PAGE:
One immutable fact facing the NDC after the Mumuni accident is that Alhaji Mumuni would no longer be able to effectively perform his duties as the running mate to Prof Mills. That being the case, the NDC must announce a decision soon, perhaps by week¹s end, how it proposes to deal with the situation. For its own sake,to assure its supporters, and to calm a nation.
A cold practical decision would be for the NDC to decide to nominate a new person to partner Mills. If the NDC decides to follow this course of action, it has 2 weeks to do so - since the deadline for filing nominations with the EC is likely to be mid October. This course of action has its advantages and disadvantages.
The advantage would be one of decisive leadership dealing promptly and realistically with a practical problem. The disadvantages are many. Consensus leadership which has become the hallmark of Prof Mills would indicate time consuming consultations that would take way from campaign efforts and revive anxieties. Not to mention the perception of insensitivity toward the current running mate on his sickbed.
The alternative is to to get a stand in for Mumuni. The stand in must be either another party functionary or a family member who can articulate well on behalf of Mumuni. Given a most optimistic scenario, Mumuni should be at a stage of recovery to to be physically present in the last two weeks of the campaign while his chosen stand in speaks on his behalf.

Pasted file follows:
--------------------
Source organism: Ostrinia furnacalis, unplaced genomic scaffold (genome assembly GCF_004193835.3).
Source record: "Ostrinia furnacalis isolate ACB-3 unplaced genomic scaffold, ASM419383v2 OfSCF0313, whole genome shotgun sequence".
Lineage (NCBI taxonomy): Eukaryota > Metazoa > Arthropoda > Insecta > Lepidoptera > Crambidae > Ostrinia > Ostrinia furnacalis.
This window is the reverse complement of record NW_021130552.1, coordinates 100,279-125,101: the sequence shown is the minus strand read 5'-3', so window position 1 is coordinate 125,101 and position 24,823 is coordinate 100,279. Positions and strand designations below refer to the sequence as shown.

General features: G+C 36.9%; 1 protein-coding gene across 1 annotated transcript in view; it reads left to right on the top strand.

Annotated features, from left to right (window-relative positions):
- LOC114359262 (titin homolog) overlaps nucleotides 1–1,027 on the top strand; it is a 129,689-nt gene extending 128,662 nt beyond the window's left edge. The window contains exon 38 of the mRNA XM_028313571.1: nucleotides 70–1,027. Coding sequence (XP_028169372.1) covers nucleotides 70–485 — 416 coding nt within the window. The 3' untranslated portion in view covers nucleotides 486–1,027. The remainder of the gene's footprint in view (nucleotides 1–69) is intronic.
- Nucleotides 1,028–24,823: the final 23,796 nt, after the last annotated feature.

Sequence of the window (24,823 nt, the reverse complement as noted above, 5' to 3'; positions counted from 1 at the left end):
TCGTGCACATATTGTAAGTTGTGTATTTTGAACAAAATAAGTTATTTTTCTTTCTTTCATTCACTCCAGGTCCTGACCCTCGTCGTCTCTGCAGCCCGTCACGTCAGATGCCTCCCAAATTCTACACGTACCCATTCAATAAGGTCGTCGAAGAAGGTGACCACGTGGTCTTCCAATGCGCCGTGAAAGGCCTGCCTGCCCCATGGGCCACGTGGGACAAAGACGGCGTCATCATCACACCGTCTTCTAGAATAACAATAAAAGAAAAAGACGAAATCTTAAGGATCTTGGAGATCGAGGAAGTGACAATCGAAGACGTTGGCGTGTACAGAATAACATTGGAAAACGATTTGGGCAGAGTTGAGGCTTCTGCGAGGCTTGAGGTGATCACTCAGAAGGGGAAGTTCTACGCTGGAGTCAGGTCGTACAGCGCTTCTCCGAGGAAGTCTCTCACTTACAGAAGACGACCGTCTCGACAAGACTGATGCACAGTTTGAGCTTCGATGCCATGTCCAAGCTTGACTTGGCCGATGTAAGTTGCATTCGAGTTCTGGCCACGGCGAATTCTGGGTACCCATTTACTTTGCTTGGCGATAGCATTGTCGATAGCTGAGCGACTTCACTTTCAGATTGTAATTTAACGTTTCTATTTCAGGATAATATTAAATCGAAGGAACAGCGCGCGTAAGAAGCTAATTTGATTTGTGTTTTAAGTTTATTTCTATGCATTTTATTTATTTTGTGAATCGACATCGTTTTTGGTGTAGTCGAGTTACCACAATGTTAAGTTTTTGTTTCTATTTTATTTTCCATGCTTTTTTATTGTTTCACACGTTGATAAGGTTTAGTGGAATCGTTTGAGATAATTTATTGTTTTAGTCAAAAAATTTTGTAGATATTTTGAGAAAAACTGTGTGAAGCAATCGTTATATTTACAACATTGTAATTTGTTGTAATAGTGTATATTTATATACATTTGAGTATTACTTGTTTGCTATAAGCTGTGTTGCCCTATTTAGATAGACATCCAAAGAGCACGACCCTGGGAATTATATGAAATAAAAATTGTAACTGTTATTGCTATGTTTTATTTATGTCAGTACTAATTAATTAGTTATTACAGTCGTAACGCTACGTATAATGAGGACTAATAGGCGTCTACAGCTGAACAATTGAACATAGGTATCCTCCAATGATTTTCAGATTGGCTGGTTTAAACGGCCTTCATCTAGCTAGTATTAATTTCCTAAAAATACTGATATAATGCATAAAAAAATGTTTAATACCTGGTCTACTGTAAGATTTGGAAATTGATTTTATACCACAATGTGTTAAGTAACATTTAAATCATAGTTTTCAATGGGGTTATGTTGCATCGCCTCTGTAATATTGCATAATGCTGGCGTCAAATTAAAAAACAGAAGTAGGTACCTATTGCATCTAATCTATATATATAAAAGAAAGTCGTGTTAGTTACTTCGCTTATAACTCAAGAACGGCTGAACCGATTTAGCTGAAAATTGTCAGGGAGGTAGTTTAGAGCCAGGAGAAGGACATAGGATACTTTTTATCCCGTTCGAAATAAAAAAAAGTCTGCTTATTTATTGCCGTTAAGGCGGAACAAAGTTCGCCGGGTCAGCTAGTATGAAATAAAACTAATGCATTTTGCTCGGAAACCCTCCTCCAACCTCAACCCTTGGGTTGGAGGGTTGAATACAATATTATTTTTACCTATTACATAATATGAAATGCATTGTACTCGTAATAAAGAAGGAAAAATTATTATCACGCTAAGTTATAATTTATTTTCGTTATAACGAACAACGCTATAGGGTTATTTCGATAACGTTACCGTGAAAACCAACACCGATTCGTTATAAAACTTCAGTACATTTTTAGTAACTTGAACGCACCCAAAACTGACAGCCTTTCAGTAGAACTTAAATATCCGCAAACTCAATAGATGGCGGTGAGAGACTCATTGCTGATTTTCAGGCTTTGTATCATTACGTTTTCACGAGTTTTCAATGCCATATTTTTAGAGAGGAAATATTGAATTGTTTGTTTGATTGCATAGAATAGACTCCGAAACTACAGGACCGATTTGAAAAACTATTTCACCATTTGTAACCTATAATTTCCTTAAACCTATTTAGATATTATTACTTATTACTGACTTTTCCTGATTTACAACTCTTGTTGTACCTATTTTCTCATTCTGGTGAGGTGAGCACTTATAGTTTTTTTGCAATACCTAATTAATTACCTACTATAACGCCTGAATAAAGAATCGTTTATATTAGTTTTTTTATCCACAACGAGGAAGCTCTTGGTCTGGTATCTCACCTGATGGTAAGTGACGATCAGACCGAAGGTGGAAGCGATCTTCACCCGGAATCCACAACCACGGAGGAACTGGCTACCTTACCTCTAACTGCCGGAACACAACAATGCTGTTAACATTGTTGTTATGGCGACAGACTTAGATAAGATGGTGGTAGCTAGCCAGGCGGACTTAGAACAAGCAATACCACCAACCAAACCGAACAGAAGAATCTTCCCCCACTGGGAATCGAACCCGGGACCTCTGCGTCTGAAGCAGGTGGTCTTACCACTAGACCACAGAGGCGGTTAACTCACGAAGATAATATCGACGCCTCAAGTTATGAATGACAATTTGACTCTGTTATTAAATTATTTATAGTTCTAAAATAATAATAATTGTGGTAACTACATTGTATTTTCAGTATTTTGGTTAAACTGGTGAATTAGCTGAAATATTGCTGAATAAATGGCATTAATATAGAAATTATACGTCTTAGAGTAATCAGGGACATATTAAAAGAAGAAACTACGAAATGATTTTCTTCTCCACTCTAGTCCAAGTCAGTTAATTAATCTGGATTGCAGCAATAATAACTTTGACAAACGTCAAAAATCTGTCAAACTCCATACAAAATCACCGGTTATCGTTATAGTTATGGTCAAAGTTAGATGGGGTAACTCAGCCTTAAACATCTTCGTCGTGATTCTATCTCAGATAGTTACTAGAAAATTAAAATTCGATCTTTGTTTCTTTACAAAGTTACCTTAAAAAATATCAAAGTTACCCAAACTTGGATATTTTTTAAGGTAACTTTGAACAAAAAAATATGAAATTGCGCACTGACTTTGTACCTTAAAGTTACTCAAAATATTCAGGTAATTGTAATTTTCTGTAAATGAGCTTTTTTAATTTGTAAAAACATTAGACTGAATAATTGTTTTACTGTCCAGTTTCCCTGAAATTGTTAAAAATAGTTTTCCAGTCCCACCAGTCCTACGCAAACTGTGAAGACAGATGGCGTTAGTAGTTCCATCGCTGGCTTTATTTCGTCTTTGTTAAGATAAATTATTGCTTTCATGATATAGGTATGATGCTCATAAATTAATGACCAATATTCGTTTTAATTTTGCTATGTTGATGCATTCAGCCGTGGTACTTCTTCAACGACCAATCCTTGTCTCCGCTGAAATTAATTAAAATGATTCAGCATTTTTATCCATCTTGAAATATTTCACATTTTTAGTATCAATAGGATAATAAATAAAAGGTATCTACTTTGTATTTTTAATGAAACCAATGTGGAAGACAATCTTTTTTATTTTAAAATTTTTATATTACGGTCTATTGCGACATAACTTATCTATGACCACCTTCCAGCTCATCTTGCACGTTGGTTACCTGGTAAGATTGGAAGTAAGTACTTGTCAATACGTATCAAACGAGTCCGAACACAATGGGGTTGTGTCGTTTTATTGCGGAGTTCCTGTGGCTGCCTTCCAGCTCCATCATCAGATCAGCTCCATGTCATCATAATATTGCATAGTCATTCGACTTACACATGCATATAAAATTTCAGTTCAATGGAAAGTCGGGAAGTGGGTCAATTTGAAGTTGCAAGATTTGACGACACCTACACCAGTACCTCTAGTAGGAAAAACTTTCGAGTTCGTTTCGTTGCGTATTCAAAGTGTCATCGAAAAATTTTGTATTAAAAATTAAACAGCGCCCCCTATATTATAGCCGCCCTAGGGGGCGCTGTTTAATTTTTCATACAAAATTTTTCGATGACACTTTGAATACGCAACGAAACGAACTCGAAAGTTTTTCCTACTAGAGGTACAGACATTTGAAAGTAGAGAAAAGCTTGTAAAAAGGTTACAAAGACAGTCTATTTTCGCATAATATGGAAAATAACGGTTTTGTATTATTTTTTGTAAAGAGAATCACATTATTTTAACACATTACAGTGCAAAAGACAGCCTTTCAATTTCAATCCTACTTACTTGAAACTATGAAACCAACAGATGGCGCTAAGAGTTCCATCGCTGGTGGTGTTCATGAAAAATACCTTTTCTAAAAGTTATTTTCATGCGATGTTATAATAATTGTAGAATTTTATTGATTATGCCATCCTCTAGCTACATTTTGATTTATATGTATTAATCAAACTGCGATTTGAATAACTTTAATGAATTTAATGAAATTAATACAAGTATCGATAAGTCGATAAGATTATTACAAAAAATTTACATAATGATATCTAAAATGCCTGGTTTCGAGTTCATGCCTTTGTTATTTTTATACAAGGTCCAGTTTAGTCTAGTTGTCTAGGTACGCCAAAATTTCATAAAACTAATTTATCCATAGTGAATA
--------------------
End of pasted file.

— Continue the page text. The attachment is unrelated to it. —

This latter alternative would not completely restore the effectiveness and advantage of the Mumuni partnership of Prof Mills but represents the best that can be salvaged from the difficulty the NDC suddenly faces. And a prompt announcement would restore somewhat the momentum generated ironically by the selection of Mumuni, and the weekend¹s successful NDC campaign launch.
Several issues have arisen out of the Mumuni car accident. I suspect everyone is in shock. When one is in shock, one never thinks clearly. And this observation is the one that comes naturally to anyone reading the many commentaries on the Mumuni accident to date. For that reason it is prudent to wait till everyone settles down before canvassing the many issues arising out of the accident. For now however I deal with two things.
I have read several articles in which it was reported that a good Samaritan pulled out Mumuni from his car. YOU DON'T PULL OUT OF A CAR A PERSON WHO HAS BROKEN A LIMB. And if in the process you add to the injury, a good Samaritan would not be appropriate description of your efforts. This raises the issue of how orgainzed and efficient we are at handling car accident victims. The thought of the manner in which the good Samaritan had to rely on taxis rather than the Police or other State instrumentality churns the stomach.
Then there is the issue of security. It is a bit rich to assign negligence to political parties for not providing security to public figures. It is the sole duty of Government and State security. Otherwise you would have opposition parties arranging vigilantes and thugs to enforce the law outside the Law. I learn the Government has woke up to this responsibility and might be announcing initiatives soon. It remains to be seen whether Opposition suspicion of State security would permit some meaningful arrangements in the 70 days to the elections. Views expressed by the author(s) do not necessarily reflect those of GhanaHomePage.